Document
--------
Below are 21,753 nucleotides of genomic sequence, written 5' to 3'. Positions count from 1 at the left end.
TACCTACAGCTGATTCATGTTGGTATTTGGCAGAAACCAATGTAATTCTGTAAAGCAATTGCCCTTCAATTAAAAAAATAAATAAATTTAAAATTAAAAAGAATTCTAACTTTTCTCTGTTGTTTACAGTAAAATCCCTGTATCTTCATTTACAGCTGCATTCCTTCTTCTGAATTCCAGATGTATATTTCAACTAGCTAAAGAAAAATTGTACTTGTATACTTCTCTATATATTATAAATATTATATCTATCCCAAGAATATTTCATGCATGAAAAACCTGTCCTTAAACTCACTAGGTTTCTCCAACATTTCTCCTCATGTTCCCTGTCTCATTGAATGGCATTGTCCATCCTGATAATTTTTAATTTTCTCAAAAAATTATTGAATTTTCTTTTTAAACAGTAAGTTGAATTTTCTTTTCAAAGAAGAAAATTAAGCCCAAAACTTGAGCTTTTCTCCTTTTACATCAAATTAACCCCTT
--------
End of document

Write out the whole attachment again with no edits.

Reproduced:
Below are 21,753 nucleotides of genomic sequence, written 5' to 3'. Positions count from 1 at the left end.
TACCTACAGCTGATTCATGTTGGTATTTGGCAGAAACCAATGTAATTCTGTAAAGCAATTGCCCTTCAATTAAAAAAATAAATAAATTTAAAATTAAAAAGAATTCTAACTTTTCTCTGTTGTTTACAGTAAAATCCCTGTATCTTCATTTACAGCTGCATTCCTTCTTCTGAATTCCAGATGTATATTTCAACTAGCTAAAGAAAAATTGTACTTGTATACTTCTCTATATATTATAAATATTATATCTATCCCAAGAATATTTCATGCATGAAAAACCTGTCCTTAAACTCACTAGGTTTCTCCAACATTTCTCCTCATGTTCCCTGTCTCATTGAATGGCATTGTCCATCCTGATAATTTTTAATTTTCTCAAAAAATTATTGAATTTTCTTTTTAAACAGTAAGTTGAATTTTCTTTTCAAAGAAGAAAATTAAGCCCAAAACTTGAGCTTTTCTCCTTTTACATCAAATTAACCCCTT